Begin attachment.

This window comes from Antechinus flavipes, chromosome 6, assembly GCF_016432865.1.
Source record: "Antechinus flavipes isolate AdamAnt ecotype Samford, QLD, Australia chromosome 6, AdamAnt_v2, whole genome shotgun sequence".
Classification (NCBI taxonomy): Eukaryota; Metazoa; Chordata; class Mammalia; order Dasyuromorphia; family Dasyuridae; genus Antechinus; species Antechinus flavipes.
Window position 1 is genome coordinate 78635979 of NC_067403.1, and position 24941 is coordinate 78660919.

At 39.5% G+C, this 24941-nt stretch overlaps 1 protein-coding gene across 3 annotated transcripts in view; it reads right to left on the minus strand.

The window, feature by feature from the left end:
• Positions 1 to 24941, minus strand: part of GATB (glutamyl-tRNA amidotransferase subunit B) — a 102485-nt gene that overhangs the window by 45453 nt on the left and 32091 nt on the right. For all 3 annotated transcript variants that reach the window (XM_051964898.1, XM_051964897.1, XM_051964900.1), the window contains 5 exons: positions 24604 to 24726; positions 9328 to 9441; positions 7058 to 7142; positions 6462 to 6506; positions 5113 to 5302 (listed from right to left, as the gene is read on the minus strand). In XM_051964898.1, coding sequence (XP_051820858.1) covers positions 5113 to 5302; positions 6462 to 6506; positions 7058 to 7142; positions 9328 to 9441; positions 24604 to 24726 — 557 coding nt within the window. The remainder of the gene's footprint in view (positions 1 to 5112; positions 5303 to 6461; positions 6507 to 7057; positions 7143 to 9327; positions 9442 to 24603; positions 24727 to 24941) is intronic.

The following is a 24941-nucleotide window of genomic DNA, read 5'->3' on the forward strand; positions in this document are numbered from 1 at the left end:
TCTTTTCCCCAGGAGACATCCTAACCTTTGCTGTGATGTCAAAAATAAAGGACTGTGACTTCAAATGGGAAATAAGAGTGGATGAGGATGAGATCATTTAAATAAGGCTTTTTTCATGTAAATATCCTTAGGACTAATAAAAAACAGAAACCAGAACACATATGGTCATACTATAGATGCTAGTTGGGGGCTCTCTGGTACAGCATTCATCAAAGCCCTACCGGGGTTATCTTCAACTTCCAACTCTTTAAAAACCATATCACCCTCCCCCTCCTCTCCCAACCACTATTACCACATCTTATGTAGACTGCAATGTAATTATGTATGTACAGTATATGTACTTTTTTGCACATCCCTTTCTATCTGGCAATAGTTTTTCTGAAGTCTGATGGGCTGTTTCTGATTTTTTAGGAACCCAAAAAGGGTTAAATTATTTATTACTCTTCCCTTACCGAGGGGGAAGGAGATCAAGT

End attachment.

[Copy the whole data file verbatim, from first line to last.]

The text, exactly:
This window comes from Antechinus flavipes, chromosome 6, assembly GCF_016432865.1.
Source record: "Antechinus flavipes isolate AdamAnt ecotype Samford, QLD, Australia chromosome 6, AdamAnt_v2, whole genome shotgun sequence".
Classification (NCBI taxonomy): Eukaryota; Metazoa; Chordata; class Mammalia; order Dasyuromorphia; family Dasyuridae; genus Antechinus; species Antechinus flavipes.
Window position 1 is genome coordinate 78635979 of NC_067403.1, and position 24941 is coordinate 78660919.

At 39.5% G+C, this 24941-nt stretch overlaps 1 protein-coding gene across 3 annotated transcripts in view; it reads right to left on the minus strand.

The window, feature by feature from the left end:
• Positions 1 to 24941, minus strand: part of GATB (glutamyl-tRNA amidotransferase subunit B) — a 102485-nt gene that overhangs the window by 45453 nt on the left and 32091 nt on the right. For all 3 annotated transcript variants that reach the window (XM_051964898.1, XM_051964897.1, XM_051964900.1), the window contains 5 exons: positions 24604 to 24726; positions 9328 to 9441; positions 7058 to 7142; positions 6462 to 6506; positions 5113 to 5302 (listed from right to left, as the gene is read on the minus strand). In XM_051964898.1, coding sequence (XP_051820858.1) covers positions 5113 to 5302; positions 6462 to 6506; positions 7058 to 7142; positions 9328 to 9441; positions 24604 to 24726 — 557 coding nt within the window. The remainder of the gene's footprint in view (positions 1 to 5112; positions 5303 to 6461; positions 6507 to 7057; positions 7143 to 9327; positions 9442 to 24603; positions 24727 to 24941) is intronic.

The following is a 24941-nucleotide window of genomic DNA, read 5'->3' on the forward strand; positions in this document are numbered from 1 at the left end:
TCTTTTCCCCAGGAGACATCCTAACCTTTGCTGTGATGTCAAAAATAAAGGACTGTGACTTCAAATGGGAAATAAGAGTGGATGAGGATGAGATCATTTAAATAAGGCTTTTTTCATGTAAATATCCTTAGGACTAATAAAAAACAGAAACCAGAACACATATGGTCATACTATAGATGCTAGTTGGGGGCTCTCTGGTACAGCATTCATCAAAGCCCTACCGGGGTTATCTTCAACTTCCAACTCTTTAAAAACCATATCACCCTCCCCCTCCTCTCCCAACCACTATTACCACATCTTATGTAGACTGCAATGTAATTATGTATGTACAGTATATGTACTTTTTTGCACATCCCTTTCTATCTGGCAATAGTTTTTCTGAAGTCTGATGGGCTGTTTCTGATTTTTTAGGAACCCAAAAAGGGTTAAATTATTTATTACTCTTCCCTTACCGAGGGGGAAGGAGATCAAGT